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Sisyphus

Bbc Reporting Biased? Prove It!

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A lot of people on this forum seem to think that the BBC are one sided in their commentary on the housing market and factors, such as interest rates, that affect it .

I must admit that it is the impression that I have had too on occasion. It is a serious matter as "Impartiality & Diversity of Opinion" are written into their editorial guidelines.

here

The public at large don't believe that they would be anything but impartial.

So, I suggest that if we believe this to be true, we should make an attempt to document it and if we can gather enough compelling evidence we could present a case.

For this to work we can't be selective, we would need to document both bullish and bearish spin.

I'll start the ball rolling with Wednesday's:

Dove splits MPC for second month

"It looks like the MPC are playing their cards very close to their chest, with a bias towards easing still lurking beneath the surface," said David Brown, economist with Bear Stearns.

"We think that the odds probably still fall on the March MPC meeting for the next quarter-point cut."

8-1 is hardly a split or a bias towards easing, more like an overwhelming majority not to ease.

And maybe they were also unlucky to quote one of the very few economists who think that rates will drop in March.

But they have failed to report on yesterdays plunging bond market and its implication for future rate decisions.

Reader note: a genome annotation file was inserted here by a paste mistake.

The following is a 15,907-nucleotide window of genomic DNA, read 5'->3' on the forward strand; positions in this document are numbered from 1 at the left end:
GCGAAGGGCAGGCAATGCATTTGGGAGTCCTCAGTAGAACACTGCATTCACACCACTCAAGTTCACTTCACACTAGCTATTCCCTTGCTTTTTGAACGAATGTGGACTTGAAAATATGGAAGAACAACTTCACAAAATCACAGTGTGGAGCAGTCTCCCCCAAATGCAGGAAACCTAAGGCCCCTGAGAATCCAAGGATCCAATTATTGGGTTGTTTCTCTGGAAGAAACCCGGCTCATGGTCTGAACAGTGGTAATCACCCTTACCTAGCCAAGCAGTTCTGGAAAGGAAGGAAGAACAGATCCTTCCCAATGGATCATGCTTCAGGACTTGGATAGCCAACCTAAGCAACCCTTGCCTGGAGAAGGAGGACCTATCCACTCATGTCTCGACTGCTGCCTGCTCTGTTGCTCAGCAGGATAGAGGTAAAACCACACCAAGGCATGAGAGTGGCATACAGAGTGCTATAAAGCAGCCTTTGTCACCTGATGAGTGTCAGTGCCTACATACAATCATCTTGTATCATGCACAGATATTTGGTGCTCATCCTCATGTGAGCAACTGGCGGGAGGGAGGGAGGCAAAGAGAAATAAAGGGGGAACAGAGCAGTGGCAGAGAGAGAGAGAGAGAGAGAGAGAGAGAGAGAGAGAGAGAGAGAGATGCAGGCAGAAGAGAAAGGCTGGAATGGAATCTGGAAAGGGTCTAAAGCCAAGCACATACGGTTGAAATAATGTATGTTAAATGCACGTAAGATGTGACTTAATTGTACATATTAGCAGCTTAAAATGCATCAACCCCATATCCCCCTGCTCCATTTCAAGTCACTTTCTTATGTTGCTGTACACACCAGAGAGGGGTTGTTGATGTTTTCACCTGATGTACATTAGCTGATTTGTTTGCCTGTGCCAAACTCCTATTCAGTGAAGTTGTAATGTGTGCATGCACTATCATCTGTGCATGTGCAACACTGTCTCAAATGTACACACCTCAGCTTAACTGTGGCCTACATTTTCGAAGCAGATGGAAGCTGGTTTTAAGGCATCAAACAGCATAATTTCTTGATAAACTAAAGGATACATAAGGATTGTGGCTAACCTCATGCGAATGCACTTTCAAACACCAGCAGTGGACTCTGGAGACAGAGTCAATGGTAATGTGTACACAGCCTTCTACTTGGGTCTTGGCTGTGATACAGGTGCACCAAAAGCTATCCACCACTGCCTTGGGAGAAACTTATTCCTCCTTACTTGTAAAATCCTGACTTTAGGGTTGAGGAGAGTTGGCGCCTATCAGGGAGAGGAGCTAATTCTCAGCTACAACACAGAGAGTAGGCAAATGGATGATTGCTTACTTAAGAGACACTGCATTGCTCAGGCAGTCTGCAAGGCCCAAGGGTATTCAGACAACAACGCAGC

There must be some balanced reporting without spin, but I just can't see it.

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There was an post on here where a BBC representive admitted to giving greater weight to mortgage providers then to independent economists..

and also admitted in the same letter that he understood that sentiment can influence the market..

It was a clear admission..

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how about the fact that i have seen nothing on the BBC site about the Halifax report showing -5% for Bromley (south london) and as low as -10% Somerset

Edited by Kam

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There was an post on here where a BBC representive admitted to giving greater weight to mortgage providers then to independent economists..

and also admitted in the same letter that he understood that sentiment can influence the market..

It was a clear admission..

This is the letter you refer to although others have recieved similar letters in response to their complaints:

Dear Ms Smith

Thanks for your e-mail.

Well, the Halifax is one of the largest mortgage lenders in the UK, and

their assessment of the housing market is an interesting contribution to

the vigorous debate where this market is heading.

We also quote an economics consultancy, Capital Economics, which

released a different forecast on the same day.

And that's all we did - report that different groups of experts have

different views as to how the market will develop.